Monday, November 29, 2010

FLG Isn't Sure It Matters

Alpheus writes in the comments:
people like to make quick decisions on the basis of easily observable markers, and as long as the average Harvard student is superior to the average student from, say, Wesleyan, it's not going to matter that much that the top fifty students from Wesleyan are light years ahead of the bottom fifty students at Harvard.

This isn't really to contradict the main thrust of Alpheus' comment, and perhaps FLG, as a Georgetown grad, is self-interested or self-deluded here, but his personal observations indicate that there's no real difference between the capabilities of students at, say, the top 50 schools.

Sure, Harvard students have higher SAT scores, etc, but the law of diminishing returns starts to kick in at some point, and that's well before the difference between the average student at Wesleyan and Harvard. So, perhaps Harvard students are better according to some metrics, but FLG isn't convinced that they are relevant metrics in 99.99% of situations.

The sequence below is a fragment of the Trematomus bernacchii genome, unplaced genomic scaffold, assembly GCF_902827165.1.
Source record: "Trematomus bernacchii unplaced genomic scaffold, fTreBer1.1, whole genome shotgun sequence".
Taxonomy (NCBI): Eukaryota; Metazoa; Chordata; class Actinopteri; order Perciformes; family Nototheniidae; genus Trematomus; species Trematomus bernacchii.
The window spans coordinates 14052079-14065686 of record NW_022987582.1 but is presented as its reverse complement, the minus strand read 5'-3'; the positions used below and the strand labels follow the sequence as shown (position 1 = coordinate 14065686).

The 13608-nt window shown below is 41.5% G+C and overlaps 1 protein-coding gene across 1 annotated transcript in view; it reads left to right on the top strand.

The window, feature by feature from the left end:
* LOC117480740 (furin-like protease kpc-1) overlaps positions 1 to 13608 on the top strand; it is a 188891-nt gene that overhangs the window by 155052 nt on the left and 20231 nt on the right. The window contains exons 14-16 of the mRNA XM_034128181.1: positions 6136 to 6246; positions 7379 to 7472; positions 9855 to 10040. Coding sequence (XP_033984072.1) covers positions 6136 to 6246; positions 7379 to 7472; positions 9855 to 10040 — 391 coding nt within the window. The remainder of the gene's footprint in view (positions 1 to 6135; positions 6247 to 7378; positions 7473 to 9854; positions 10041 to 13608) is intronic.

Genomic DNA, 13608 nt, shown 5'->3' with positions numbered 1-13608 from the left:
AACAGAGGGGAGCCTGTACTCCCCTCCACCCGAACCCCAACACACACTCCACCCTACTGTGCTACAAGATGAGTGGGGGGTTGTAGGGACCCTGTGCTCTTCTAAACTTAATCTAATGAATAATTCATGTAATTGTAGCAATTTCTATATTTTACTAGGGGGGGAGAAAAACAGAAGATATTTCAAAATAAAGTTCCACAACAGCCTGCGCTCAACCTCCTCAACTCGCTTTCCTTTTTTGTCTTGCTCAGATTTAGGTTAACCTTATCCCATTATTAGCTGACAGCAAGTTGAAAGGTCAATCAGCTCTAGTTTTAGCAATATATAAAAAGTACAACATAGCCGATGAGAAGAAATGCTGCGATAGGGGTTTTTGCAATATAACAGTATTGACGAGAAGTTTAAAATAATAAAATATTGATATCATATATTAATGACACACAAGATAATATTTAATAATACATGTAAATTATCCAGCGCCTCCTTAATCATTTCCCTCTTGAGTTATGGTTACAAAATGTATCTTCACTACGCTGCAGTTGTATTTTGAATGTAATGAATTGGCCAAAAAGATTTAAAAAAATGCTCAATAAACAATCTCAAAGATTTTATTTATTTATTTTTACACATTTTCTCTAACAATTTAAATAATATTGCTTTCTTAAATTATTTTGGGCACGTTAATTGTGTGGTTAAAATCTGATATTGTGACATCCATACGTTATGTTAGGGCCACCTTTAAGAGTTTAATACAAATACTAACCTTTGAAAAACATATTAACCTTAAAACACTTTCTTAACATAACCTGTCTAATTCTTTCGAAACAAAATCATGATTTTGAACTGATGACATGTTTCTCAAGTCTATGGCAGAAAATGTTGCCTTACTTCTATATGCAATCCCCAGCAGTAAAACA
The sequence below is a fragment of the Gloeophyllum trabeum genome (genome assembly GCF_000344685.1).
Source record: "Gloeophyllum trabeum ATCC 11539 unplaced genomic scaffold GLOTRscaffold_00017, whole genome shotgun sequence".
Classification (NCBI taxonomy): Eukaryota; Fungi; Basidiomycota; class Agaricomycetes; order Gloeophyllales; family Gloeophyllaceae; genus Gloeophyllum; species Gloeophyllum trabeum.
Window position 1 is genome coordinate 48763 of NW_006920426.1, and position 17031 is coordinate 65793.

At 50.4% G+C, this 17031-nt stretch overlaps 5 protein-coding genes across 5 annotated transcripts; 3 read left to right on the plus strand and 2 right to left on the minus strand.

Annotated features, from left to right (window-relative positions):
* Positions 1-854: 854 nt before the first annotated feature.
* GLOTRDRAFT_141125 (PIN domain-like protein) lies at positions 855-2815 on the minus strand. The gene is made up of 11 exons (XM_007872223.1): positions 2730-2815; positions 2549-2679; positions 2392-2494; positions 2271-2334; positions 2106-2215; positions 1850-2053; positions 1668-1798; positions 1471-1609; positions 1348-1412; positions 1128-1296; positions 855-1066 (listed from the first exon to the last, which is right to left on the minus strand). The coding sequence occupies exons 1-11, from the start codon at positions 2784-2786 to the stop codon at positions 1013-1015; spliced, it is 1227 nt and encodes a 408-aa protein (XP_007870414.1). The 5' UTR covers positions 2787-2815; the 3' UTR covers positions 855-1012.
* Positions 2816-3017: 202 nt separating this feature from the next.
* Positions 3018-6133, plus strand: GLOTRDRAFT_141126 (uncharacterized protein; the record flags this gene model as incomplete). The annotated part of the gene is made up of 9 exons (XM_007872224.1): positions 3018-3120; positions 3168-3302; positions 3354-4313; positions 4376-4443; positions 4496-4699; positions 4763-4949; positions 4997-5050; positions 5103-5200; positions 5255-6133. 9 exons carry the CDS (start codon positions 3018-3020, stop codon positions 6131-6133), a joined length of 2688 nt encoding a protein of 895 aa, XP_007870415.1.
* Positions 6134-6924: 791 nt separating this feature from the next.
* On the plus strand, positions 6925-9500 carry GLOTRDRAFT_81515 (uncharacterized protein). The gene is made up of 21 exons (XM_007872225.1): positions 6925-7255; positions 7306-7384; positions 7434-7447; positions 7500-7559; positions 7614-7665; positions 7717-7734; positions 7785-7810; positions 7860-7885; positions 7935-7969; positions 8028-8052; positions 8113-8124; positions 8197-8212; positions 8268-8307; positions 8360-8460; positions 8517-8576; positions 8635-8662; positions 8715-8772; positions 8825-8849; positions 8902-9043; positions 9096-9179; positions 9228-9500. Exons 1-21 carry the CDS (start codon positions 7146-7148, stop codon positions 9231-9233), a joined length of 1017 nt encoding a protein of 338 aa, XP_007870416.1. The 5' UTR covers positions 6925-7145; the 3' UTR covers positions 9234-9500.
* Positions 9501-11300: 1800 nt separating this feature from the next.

3 comments:

Alpheus said...

For the record, I pulled the number fifty out of, um, nowhere. I could easily believe that the difference among the student bodies at good schools is even less than my comment suggested.

Withywindle said...

Keeping in mind the continuing decay throughout makes comparisons difficult. Harvard students were doubtless more competent a generation ago; and Wesleyan students too; who knows what the comparative rate of decay has been? And then there is a sense of perspective: if the top 50 schools have student bodies who are effortlessly literate, this puts them all miles above their competition--but then, this is a rather low bar. Once you start examining them for the actual skills you would expect of college students, there may be significant differentials.

(I know, I know, I'm repeating myself. But every time these discussions come up, I find they need a dollop of jaundice.)

Harvard students are well educated to serve, but one occasionally wonders if they have the capacity to be free men. Milanese, not Florentines.

Robbo said...

Well, speaking as a very average and rapidly decaying Wesleyan student myself, we always thought that going to Harvard was slumming it.

 
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